I did the Honister Via Ferrata last autumn and it's good fun. There are two versions of the via ferrata - the original and the "extreme" (which opened last year). There seem to be several different ways that the extreme route can go, but the route I took involved ladders, traversing and climbing on stemples, a long (and very tiring) wire bridge and a finish up a rope cargo net. The big difference between it and a via ferrata in the Dolomites is that there is almost nowhere on the route where (when you are climbing) you are not holding on to a bit of metal work, with very little actual rock climbing.
The guide I had wasn't a mountain guide, but was a helpful, nice guy who made sure everyone was having a good time and had an eye out in case anyone got into trouble. I'd be interested to know what happens if someone gets into real trouble on the via ferrata, but that's probably a discussion for a different thread.
A slightly annoying rule of Honister Slate Mines is that you are not allowed to take photos on the via ferrata. Instead, the guide takes photos of people climbing and you can then buy a DVD for £15. I'm guessing the reason for this is that they don't want tourists focusing so much on taking photos of their mates that they fall off.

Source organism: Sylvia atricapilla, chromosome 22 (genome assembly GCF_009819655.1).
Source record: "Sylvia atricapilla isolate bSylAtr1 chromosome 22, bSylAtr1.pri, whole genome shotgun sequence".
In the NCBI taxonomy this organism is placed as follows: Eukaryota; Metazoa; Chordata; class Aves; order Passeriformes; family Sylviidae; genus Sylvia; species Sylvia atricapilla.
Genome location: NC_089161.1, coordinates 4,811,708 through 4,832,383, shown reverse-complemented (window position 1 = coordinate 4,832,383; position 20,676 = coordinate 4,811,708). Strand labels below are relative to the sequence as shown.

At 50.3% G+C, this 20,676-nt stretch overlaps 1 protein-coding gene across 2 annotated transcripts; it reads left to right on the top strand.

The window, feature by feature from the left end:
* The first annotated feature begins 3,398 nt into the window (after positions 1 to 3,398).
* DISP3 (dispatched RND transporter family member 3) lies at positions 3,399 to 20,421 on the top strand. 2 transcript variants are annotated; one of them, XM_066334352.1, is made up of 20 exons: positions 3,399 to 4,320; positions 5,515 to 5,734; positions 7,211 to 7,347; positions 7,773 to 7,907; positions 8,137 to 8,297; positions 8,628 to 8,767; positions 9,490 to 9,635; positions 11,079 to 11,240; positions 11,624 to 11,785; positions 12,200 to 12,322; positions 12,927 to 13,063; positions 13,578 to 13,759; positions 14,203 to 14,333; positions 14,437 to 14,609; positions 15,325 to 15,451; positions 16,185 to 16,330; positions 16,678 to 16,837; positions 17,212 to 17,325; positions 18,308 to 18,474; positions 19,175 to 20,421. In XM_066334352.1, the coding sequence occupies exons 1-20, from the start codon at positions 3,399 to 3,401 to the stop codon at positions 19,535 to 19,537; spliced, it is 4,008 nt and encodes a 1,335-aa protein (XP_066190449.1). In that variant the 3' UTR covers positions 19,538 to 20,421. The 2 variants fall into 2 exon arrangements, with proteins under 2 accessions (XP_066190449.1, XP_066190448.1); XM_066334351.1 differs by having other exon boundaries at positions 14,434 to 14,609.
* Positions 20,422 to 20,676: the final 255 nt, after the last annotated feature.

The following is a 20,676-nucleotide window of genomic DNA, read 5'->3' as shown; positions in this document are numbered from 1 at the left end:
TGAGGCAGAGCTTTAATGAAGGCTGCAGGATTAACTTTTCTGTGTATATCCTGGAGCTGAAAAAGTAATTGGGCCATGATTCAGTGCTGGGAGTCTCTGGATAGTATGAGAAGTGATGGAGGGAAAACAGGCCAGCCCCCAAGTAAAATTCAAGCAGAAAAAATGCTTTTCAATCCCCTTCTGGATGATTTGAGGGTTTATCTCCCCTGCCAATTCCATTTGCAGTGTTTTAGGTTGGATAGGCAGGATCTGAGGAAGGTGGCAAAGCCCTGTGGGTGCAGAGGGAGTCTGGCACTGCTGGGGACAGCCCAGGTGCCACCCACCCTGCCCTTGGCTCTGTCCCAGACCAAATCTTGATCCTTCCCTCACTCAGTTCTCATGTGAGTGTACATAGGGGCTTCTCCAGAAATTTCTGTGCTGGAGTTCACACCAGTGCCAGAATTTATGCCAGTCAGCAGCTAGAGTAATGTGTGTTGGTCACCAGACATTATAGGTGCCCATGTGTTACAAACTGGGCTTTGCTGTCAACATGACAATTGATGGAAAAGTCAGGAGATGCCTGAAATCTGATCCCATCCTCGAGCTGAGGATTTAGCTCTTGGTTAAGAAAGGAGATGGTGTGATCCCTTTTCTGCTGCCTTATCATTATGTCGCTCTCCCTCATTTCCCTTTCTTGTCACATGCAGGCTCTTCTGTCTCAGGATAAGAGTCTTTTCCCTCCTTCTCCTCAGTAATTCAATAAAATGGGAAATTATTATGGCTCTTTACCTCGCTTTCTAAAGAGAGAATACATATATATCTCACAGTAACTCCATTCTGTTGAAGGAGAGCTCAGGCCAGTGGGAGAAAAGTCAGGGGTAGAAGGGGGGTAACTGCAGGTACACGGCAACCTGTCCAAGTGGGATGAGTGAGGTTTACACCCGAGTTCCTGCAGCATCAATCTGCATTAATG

I'd second the view that the mine tour is good. You can do a package with the via ferrata.
I hope that helps.
No it didn't Mark Weir built it on some one elses land without planning permission. No problem there.
> A slightly annoying rule of Honister Slate Mines is that you are not allowed to take photos on the via ferrata. Instead, the guide takes photos of people climbing and you can then buy a DVD for £15. I'm guessing the reason for this is that they don't want tourists focusing so much on taking photos of their mates that they fall off.
No it's so they can make more money. Who would you rather have not focussing on what they are doing ? Clients or guides ? There are many places where it's suitable to stop and take piccies.
I used to work on it but stopped working for the mine and only took my own clients on it after 3 or 4 times of working for Mark Weir and ending up in a blazing row with him.The photos were just one of the issues i had.
All that aside it is a ( expensive ) fun trip and everyone i saw on it enjoyed it for sure.
> No it didn't Mark Weir built it on some one elses land.......
Are you sure...? The VF is built on the mine sett leased by the owners.